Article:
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Agents

Robert Gottlieb Responds to Penguin Lawsuit: ‘Authors Beware’

The Smoking Gun broke the news that Penguin has sued a number of authors “who failed to deliver books for which they received hefty contractual advances.”

The list of writers includes Elizabeth WurtzelAna Marie Cox and Herman Rosenblat. Trident Media Group chairman Robert Gottlieb wrote a scathing comment on the story.

Check it out: “Penguin this is wrong headed. Authors beware. Books are rejected for reasons other than editorially and publishers then want their money back. Publishers want to reject manuscripts for any reason after an author has put time and effort into writing them all the while paying their bills. Another reason to have strong representation. If Penguin did this to one of Trident’s authors we could cut them out of all our submissions.”

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Literary Agent Allegedly Attacked by Writer

Literary agent Pam van Hylckama recounted a horrifying story on Twitter last night, telling her readers how a disgruntled writer allegedly attacked her in her car.

We’ve collected the Twitter story below using Storify.

The Bay-area agent is an associate literary agent at Larsen-Pomada Literary Agents. You can read a narrative account at Book Goggles. (Via Sarah Weinman)

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Take Scribe Agency to Undiscovered Places

If there’s one thing that Scribe Agency hates, it’s a typical, unoriginal plotline. Specializing in science fiction and fantasy, this agency is looking for unique stories that will take readers to new places, realms or galaxies.

Founder Kristopher O’Higgins insists that his writers go beyond “the same-as-everything-else pabulum that chokes the shelves of your local bookstore.” Only truly original stories will work, not just a different variation of a NYT bestseller.

If you’re in the market for a literary agent, read Pitching An Agent: Scribe Agency. [Mediabistro AvantGuild subscription required]

Andrea Hackett

Lisa Grubka Jumps to Fletcher & Company

Literary agent Lisa Grubka will move to Fletcher & Company after four years at Foundry Literary + Media.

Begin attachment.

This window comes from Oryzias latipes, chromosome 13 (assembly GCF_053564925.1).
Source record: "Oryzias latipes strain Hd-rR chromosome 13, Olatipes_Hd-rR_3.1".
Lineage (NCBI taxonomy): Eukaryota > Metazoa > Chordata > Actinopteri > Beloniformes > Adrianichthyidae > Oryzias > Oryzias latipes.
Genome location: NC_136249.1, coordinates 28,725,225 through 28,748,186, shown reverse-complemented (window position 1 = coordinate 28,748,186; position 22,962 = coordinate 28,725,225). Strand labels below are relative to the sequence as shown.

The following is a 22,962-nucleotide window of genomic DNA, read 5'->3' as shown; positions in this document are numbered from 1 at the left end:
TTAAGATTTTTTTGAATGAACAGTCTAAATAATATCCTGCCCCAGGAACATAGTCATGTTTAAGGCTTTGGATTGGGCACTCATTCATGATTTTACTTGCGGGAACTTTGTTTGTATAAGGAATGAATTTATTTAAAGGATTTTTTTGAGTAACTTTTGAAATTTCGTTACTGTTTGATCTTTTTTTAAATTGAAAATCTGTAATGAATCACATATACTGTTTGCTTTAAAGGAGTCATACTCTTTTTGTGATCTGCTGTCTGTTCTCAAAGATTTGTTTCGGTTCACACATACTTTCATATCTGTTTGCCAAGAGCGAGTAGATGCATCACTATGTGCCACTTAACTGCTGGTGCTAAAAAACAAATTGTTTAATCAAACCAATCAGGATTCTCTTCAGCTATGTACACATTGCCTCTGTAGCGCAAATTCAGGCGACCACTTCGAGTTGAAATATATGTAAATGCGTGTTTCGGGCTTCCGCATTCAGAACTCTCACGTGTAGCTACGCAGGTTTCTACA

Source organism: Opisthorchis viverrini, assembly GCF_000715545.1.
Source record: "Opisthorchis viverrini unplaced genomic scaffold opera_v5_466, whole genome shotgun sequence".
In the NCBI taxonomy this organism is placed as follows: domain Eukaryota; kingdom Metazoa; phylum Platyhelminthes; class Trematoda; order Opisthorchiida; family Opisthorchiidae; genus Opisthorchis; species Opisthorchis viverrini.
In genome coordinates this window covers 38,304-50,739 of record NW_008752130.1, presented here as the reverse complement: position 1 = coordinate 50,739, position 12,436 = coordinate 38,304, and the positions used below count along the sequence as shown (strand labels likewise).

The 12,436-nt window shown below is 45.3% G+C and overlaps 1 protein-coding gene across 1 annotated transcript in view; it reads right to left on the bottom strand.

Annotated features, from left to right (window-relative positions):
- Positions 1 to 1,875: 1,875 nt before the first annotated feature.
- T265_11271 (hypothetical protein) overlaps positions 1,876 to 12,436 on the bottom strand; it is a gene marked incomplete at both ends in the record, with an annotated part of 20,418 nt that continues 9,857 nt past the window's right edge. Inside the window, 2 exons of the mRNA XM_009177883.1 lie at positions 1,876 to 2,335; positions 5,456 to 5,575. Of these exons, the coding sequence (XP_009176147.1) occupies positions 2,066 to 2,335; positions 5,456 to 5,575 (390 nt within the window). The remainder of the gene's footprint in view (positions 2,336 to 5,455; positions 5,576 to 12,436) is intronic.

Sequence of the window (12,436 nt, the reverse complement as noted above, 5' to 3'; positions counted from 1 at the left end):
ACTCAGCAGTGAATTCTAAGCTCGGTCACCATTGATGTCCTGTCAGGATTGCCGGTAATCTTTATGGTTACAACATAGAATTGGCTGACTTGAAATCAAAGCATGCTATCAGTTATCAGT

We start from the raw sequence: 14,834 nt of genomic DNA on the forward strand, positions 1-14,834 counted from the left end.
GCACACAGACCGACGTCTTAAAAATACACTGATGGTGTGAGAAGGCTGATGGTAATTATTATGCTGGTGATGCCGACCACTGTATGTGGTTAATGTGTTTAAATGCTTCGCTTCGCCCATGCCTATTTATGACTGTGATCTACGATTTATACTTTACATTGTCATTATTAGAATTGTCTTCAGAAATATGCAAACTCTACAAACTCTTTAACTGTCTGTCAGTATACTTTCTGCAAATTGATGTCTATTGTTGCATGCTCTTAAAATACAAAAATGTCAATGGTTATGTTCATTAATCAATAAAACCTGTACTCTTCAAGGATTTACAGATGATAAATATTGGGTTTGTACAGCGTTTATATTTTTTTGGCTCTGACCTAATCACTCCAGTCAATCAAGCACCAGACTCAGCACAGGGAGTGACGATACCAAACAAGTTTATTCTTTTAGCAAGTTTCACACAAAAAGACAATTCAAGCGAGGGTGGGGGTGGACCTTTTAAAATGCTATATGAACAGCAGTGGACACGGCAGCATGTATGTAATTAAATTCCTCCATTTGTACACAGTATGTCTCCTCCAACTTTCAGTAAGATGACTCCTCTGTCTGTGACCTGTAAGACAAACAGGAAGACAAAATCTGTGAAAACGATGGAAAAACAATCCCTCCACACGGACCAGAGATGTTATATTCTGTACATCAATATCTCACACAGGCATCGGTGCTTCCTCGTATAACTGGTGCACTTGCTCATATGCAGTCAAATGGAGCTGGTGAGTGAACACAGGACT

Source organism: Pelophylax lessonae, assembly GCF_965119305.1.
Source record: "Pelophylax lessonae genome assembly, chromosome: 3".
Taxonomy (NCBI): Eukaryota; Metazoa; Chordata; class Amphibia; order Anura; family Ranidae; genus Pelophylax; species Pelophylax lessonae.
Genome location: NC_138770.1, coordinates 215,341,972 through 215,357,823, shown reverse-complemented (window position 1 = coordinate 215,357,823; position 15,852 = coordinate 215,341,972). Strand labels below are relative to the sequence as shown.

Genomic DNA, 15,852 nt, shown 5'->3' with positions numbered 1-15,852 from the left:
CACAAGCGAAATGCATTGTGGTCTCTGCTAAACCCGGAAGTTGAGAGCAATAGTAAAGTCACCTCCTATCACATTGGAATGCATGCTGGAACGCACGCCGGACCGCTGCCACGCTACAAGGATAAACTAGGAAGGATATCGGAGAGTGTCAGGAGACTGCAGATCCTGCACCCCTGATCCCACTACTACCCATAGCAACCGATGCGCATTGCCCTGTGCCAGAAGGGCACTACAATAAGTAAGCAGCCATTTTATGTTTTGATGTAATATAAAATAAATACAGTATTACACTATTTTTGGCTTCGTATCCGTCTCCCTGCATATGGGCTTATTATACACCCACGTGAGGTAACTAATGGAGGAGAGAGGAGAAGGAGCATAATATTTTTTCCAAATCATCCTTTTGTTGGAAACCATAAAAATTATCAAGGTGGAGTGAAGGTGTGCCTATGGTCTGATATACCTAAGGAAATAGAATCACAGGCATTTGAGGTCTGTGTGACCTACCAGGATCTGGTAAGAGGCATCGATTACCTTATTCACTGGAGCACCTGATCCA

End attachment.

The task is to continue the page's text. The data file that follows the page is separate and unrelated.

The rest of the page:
Grubka works with both fiction and nonfiction authors. She specializes in literary fiction, young adult novels, women’s fiction, pop culture, food, narrative, sports and humor.

Prior to joining Foundry, Grubka worked at William Morris Endeavor talent agency and Macmillan’s Farrar, Straus and Giroux imprint.

Get Individual Attention from a Veteran Agent

After working for both large and small agencies, William Clark started his own one-man shop, Wm. Clark Associates. And it is that unique, one-on-one relationship with clients that sets his agency apart.

“A lot of authors will go to a large agency thinking, ‘Oh, they also do television and stage and public appearances, and I’m just going to get everything under one roof,’” Clark said. “Unfortunately, more often than not, that is representation based more on obligation than enthusiasm. I look to assemble a team of colleagues representing the different aspects of a client’s career, rather than having it all under one roof, where one division of an agency has to represent something even though they may not have a vision for pitching that to buyers.”

If you’re interested in working with Clark, read Pitching an Agent: Wm Clark Associates. [Mediabistro AvantGuild subscription required]

Andrea Hackett

When Is Your Book Ready for an Agent?

When is your book ready to send to an agent? It is a tough question that all writers must answer.

Eddie Schneider, a literary agent at JABberwocky Literary Agency, answered Ask Me Anything questions from readers on Reddit. His enormous digital interview fielded questions about queries, common mistakes and he had some great advice about deciding when your book is ready. Check it out: